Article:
Education levels and job requirements
The percentage of people ages 25-64 by education level in 2015 and the projected percentage of all jobs in 2020 that will require that level of education. Education levels in 2015 represent a 2011-2015 average. Projected education requirements for regions are based on state-level data for the state containing the region. In cases where a region covers more than one state, they reflect a regional job-weighted average of the projections for the covered states. No data is reported for demographic subgroups with insufficient sample sizes. For more information, see the data and methods document. | National Equity Atlas Data & Methods: Technical Documentation

United States

Current educational attainment and projected state/national-level job education requirements by race/ethnicity and nativity:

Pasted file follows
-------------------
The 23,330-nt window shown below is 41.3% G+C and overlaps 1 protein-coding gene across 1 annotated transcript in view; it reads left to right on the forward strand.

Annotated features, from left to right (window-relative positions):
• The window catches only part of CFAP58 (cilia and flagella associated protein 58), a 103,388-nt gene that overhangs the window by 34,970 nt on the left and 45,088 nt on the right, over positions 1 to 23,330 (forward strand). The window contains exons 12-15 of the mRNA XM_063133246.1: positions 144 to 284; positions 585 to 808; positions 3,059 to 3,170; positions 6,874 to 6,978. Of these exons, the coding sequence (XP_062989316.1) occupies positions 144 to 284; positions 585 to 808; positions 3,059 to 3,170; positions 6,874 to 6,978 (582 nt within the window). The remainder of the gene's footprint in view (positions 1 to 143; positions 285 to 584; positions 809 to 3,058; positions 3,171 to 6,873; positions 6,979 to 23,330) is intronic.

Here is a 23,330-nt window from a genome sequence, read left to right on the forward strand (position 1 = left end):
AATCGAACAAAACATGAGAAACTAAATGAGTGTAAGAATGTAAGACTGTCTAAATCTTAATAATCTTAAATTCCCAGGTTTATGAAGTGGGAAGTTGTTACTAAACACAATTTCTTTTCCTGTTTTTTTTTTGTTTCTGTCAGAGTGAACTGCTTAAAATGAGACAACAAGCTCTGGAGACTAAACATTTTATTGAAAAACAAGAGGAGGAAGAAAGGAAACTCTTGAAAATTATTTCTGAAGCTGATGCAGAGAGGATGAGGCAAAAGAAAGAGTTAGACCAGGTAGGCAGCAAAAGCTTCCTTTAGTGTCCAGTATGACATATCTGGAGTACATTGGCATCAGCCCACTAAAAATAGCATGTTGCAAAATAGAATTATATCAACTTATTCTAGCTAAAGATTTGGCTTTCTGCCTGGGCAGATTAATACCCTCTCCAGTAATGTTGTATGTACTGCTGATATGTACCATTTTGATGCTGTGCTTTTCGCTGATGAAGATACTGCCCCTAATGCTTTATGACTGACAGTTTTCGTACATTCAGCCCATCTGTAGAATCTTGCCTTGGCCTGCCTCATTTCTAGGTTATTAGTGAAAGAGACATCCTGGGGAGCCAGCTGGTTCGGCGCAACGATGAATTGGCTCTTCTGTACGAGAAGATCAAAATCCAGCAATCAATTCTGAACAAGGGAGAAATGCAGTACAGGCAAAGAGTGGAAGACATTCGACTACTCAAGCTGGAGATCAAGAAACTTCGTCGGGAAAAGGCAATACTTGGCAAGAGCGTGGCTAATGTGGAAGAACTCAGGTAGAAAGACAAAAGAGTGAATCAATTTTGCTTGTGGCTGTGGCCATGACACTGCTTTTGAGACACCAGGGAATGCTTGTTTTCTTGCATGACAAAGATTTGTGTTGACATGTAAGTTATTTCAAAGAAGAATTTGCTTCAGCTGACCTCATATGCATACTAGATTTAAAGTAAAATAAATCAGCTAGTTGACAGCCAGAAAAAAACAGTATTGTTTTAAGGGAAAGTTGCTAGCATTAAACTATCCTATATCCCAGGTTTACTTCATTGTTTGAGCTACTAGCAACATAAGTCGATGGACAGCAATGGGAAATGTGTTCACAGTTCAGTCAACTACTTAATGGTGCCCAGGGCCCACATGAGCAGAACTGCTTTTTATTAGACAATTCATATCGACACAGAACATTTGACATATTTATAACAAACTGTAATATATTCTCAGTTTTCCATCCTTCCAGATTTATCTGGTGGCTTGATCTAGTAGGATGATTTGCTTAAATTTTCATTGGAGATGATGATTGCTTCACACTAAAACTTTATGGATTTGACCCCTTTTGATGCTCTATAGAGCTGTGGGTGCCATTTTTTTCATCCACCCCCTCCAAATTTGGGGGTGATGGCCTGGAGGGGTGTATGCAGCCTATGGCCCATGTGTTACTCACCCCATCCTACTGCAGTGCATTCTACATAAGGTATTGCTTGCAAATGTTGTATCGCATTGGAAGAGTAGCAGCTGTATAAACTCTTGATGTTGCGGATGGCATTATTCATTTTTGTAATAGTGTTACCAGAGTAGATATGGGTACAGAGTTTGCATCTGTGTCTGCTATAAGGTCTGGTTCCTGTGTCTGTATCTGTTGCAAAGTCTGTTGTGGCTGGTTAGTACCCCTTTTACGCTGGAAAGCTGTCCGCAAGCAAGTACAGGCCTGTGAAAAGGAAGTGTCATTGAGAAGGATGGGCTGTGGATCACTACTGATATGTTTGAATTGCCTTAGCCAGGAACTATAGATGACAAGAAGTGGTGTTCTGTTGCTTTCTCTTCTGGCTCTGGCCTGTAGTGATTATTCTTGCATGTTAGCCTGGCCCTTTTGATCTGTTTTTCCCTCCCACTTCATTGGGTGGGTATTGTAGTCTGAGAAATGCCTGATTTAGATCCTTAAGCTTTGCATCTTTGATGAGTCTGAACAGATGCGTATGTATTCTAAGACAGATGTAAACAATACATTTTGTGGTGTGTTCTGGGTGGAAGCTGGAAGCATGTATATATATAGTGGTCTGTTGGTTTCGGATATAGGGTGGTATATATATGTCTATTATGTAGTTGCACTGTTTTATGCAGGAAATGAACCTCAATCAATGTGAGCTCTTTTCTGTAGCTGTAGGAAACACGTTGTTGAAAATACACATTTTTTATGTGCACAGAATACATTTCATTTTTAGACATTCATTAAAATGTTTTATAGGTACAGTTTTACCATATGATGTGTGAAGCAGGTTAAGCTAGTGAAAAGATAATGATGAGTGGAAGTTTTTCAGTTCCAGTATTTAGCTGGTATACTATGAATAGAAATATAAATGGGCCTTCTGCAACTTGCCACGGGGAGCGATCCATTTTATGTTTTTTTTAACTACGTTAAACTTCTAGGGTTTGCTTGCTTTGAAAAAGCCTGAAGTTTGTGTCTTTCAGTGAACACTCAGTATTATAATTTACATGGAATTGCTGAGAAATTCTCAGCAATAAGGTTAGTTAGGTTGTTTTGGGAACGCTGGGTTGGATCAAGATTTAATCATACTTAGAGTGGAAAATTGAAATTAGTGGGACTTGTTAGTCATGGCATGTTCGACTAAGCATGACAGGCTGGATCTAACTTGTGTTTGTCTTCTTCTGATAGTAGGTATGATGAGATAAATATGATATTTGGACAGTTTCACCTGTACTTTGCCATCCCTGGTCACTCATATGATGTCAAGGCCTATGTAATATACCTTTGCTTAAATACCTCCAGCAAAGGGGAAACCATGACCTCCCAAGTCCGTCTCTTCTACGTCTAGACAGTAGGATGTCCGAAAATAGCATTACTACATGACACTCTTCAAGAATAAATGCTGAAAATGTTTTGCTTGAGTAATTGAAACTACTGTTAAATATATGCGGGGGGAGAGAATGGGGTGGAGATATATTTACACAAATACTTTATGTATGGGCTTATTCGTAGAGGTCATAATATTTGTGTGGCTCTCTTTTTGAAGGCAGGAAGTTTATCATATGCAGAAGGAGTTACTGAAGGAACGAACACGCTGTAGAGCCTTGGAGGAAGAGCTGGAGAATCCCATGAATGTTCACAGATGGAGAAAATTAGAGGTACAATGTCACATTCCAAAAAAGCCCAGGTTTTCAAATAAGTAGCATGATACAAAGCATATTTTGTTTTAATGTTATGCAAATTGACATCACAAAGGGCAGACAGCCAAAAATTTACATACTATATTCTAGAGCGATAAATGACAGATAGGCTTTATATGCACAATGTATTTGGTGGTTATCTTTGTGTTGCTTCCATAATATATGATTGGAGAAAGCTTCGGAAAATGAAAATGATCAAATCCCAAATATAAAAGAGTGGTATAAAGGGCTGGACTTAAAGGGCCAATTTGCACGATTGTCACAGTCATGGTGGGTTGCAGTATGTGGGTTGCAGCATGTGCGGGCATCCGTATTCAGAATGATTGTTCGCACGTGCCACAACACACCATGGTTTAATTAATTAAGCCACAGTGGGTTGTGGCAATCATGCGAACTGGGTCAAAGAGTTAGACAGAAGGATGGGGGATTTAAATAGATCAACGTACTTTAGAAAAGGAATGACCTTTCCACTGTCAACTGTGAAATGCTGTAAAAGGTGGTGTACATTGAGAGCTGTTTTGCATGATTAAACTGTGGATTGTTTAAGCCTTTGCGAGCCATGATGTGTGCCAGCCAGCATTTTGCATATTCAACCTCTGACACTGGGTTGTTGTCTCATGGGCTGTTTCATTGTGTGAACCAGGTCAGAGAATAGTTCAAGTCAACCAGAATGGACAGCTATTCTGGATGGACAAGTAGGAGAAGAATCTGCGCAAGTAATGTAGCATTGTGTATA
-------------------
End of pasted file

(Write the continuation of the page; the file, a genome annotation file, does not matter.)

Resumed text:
Do workers have the education needed for the jobs of the future?

Why it matters

America's future jobs will require ever-higher levels of skills and education, but our education and job training systems are not adequately preparing Latinos, African Americans, and other workers of color—who are growing as a share of the workforce—to succeed in the knowledge-driven economy. Closing wide and persistent racial gaps in educational attainment will be key to building a strong workforce that is prepared for the jobs of the future.

Grow an equitable economy: Policies to prepare workers for the jobs of the future

Baltimore’s Biotech Training Program Connects High School Grads to High-Growth Careers

The Baltimore region is a national leader in biotechnology and medical research, which accounted for one third of new jobs over the last decade. But these jobs are oftentimes out of reach for people with less than a college degree. The BioTechnical Institute of Maryland, based in Baltimore, prepares low-income, mostly African American high school graduates for competitive careers in leading labs in the region. More than 75 percent of its 300 graduates have gotten jobs in laboratory settings, and roughly 40 percent of graduates have gone on to pursue advanced degrees. Read more.